The Excimer Laser is the final part of your laser eye surgery journey. After mapping your eyes, the collected data is reviewed by our ophthalmologist and then fed into our Advanced Waverfront Intralase machine. Then, the Excimer Laser makes precise micro-incisions from your eye data to correct your vision errors (by removing the precise amount of corneal tissue to perfectly shape your cornea) so you no longer have to wear prescription glasses and contact lenses.
Mani Lal Bhaumik an Indian-American physicist, is considered to be the father of Excimer laser technology and is popularly known as “The Man Who Saves Eyesight”. In 1973, he submitted research papers to the Optical Society of America for practical utilisation of the Excimer Laser.
In the image below, you will see our Advanced Waverfront Intralase (left) and Excimer Laser (right) machines which work together for the most precise eye surgery leading to the most successful vision correction results.
Why is the Excimer Laser the safest way to correct vision?
In 1980 – 1983, Rangaswamy Srinivasan, Samuel Blum and James Wynne at IBM observed the effect of the ultraviolet Excimer Laser on biological materials. Intrigued, they investigated further, finding that the laser made clean, precise cuts that would be ideal for delicate surgery.
These properties make these lasers well suited for precision shaping of organic material, living tissue or delicate surgeries such as LASIK eye surgery.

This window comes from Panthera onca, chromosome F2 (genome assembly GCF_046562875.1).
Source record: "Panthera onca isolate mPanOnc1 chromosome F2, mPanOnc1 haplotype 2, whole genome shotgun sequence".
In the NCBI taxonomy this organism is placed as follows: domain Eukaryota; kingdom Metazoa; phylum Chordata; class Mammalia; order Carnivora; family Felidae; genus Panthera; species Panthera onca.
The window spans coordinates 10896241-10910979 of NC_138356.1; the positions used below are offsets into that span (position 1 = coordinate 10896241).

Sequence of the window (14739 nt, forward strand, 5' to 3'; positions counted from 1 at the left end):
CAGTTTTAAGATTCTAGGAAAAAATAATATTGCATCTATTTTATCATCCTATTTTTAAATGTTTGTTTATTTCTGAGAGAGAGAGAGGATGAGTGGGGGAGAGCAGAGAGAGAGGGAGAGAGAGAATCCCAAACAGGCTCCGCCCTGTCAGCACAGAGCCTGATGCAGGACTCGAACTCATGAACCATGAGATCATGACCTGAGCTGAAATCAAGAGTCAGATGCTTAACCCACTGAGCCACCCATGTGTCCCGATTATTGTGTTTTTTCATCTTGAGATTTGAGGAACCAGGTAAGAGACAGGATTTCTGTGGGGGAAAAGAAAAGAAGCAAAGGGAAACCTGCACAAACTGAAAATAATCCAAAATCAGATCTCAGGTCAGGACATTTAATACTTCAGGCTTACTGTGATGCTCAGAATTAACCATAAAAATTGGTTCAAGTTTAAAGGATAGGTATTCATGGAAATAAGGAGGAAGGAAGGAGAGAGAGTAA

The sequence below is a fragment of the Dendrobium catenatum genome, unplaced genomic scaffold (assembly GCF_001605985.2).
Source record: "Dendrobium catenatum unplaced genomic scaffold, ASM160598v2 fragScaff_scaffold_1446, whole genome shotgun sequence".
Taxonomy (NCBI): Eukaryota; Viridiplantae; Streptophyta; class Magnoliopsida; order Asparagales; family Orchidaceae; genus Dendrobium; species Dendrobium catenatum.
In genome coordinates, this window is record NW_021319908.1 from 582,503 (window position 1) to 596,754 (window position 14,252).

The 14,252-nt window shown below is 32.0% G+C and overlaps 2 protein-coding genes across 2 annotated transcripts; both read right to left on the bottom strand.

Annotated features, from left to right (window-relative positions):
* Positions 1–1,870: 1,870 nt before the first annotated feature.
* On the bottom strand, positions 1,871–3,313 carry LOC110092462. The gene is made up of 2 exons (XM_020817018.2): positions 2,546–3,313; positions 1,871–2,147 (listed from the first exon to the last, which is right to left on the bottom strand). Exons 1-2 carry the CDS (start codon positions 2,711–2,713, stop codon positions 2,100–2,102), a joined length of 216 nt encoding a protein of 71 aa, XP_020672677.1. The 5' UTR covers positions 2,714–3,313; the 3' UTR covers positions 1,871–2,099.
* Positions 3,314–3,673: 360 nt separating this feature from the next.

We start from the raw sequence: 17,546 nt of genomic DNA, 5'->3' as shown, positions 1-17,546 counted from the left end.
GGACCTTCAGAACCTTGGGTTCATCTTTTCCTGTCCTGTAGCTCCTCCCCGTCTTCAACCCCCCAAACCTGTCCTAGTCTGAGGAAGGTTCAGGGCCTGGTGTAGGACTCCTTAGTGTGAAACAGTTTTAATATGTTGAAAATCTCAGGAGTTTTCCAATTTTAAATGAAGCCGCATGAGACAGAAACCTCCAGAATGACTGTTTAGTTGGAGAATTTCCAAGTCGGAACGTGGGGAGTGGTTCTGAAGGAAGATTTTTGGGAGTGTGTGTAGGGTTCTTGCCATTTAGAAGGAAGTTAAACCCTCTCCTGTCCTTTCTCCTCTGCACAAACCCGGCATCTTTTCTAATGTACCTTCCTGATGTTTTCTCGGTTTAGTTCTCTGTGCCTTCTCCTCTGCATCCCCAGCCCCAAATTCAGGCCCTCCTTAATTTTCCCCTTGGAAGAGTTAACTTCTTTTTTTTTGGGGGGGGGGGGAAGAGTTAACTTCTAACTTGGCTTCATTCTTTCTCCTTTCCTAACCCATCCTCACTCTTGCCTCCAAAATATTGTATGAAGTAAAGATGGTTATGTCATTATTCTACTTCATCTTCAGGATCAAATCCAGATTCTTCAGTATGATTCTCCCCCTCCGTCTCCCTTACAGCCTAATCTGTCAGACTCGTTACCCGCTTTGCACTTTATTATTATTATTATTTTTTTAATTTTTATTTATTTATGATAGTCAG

Excimer Laser – the Science Bit
Excimer laser photorefractive keratectomy and excimer laser in situ keratomileusis are the very modern age treatments that can be used to correct refractive errors of your eye.
They are most commonly used to correct myopia (near-sightedness) but can also be used to correct hyperopia (far-sightedness) and astigmatism. The laser alters the refractive state of the eye by removing tissue from the anterior cornea through a process known as photoablative decomposition.
This process uses ultraviolet energy from the Excimer laser to disrupt chemical bonds in the cornea without causing any thermal damage to surrounding tissue.
The modified anterior corneal surface enables light to be focused on your retina, thereby reducing or eliminating your dependence on glasses and contact lenses.
What is an Excimer Laser?
The term Excimer is short for ‘excited dimer’. It typically uses a combination of a noble gas (Argon, Krypton or Xenon) and a reactive gas (Fluorine or Chlorine). Under the appropriate conditions of electrical stimulation and high pressure, a pseudo-molecule called an Excimer is created, which can only exist in an energised state and can give rise to laser light in the ultraviolet range.
Can an Excimer Laser damage the eye?
The ultraviolet light from an Excimer Laser is well absorbed by biological matter and organic compounds. Rather than burning or cutting material, the laser adds enough energy to disrupt the molecular bonds of the surface tissue, which effectively disintegrates into the air in a tightly controlled manner through ablation rather than burning.
So, these lasers have the useful property that they can remove exceptionally fine layers of surface material with almost no heating or change to the remainder of the material which is left intact. These properties make Excimer lasers well suited to precision micro-machining organic material, such as LASIK – a delicate eye surgery – or for other Laser eye surgery procedures.